Found: The Cause of Brain Freeze and Ice Cream Headaches

By Sarah Zhang | April 25, 2012 10:52 am

spacing is important
Ow, my anterior cerebral artery!

Next time a bite of ice cream is ruined by brain freeze, you’ll know what to blame. New research suggests that changes in blood flow in the brain—and through the anterior cerebral artery in particular—are correlated with that flash of pain while eating cold food.

In a study presented at the Experimental Biology conference this week in San Diego, researchers got 13 participants to sip ice water through a straw pressed right against the roof of their mouths—prime conditions for brain freeze. Blood flow in their brain was measured using transcranial Doppler as they sipped. At the moment the ice water sippers got brain freeze, the anterior cerebral artery dilated to let blood rush through the brain. When the artery constricted again, the pain also subsided.

Jorge Serrador, who carried out the research, speculates that brain freeze is a self-defense mechanism for the brain. A rush of warm blood keeps the vital organ from getting cold. (On the other hand if the brain gets too hot, yawning may be one way of cooling it down.) The downside of that hot blood rush is that forcing more blood in the skull is like forcing more things into an overstuffed bag. And that high pressure situation in the skull translates into a headache. Luckily, in the case of brain freeze, it’s over pretty quick. Carry on with your ice cream.

Image via Shutterstock / Jan Mika

CATEGORIZED UNDER: What’s Inside Your Brain?
MORE ABOUT: brain freeze, cold
  • Guest

    This research is exciting – especially for those who suffer from CLUSTER MIGRAINES. The only medication that worked – Sansert – was taken off the market a few years ago. Now there is nothing except oxygen and large doses of prednisone – which is never good.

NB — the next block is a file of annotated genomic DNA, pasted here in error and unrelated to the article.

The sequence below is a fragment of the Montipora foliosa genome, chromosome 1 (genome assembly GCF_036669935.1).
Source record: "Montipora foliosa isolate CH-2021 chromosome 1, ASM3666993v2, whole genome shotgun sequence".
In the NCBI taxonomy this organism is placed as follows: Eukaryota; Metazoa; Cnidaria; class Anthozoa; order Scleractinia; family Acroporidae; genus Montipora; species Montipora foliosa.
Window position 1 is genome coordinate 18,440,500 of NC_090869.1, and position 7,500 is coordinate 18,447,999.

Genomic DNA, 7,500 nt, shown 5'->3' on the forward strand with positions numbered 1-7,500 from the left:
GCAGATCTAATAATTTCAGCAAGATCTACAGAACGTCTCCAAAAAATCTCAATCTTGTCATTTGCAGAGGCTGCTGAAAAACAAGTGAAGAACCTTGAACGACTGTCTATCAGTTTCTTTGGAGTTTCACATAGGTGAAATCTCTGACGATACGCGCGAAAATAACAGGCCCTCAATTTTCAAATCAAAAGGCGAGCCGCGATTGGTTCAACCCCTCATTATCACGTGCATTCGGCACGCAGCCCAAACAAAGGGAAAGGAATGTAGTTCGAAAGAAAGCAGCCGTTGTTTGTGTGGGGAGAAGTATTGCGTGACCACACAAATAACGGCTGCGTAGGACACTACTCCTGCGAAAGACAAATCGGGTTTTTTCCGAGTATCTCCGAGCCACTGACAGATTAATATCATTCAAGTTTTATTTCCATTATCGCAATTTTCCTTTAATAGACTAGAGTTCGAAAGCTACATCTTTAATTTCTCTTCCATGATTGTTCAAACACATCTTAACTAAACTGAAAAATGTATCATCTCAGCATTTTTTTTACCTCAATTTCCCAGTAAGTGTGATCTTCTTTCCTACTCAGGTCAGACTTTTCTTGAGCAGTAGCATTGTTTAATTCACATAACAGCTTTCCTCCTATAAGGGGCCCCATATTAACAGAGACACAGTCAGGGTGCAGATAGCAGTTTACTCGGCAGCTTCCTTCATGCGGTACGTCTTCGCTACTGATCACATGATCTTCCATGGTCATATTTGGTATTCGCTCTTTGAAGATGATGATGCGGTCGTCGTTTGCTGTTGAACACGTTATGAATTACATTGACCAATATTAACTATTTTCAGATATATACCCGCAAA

Fortunately these migraines come  in episodes (hence the name cluster) than can be up to 3 years apart. However, when an episode takes hold you are a slave to the pain that comes mostly at night and consists of intense pain several times during the night that must just be suffered through.  Imitrex helps somewhat but cannot be taken often enough to help completely.
    Hopefully this research will lead to some progress with Cluster Migraines.
    If anyone has any further information on Cluster Migraines please put it out there in the great Googable cyber world.

  • SilenceIsGolden

    Nice to see that the brain and our body is (once again) more brilliant than we!

  • Dcinnovator

    BTW- if you get brain freeze from say a bowl of ice cream, if you hold the cold bowl up to your forehead it will immediately dissipate. I learned that from a kid years ago. . . doesn’t work so well with ice cream cones lol.

  • Woodian1

    That huge picture, which is larger than the actual text, contributed immeasureably to my understanding of this issue, quite literally  Thanks for larding up your science page with fluff.


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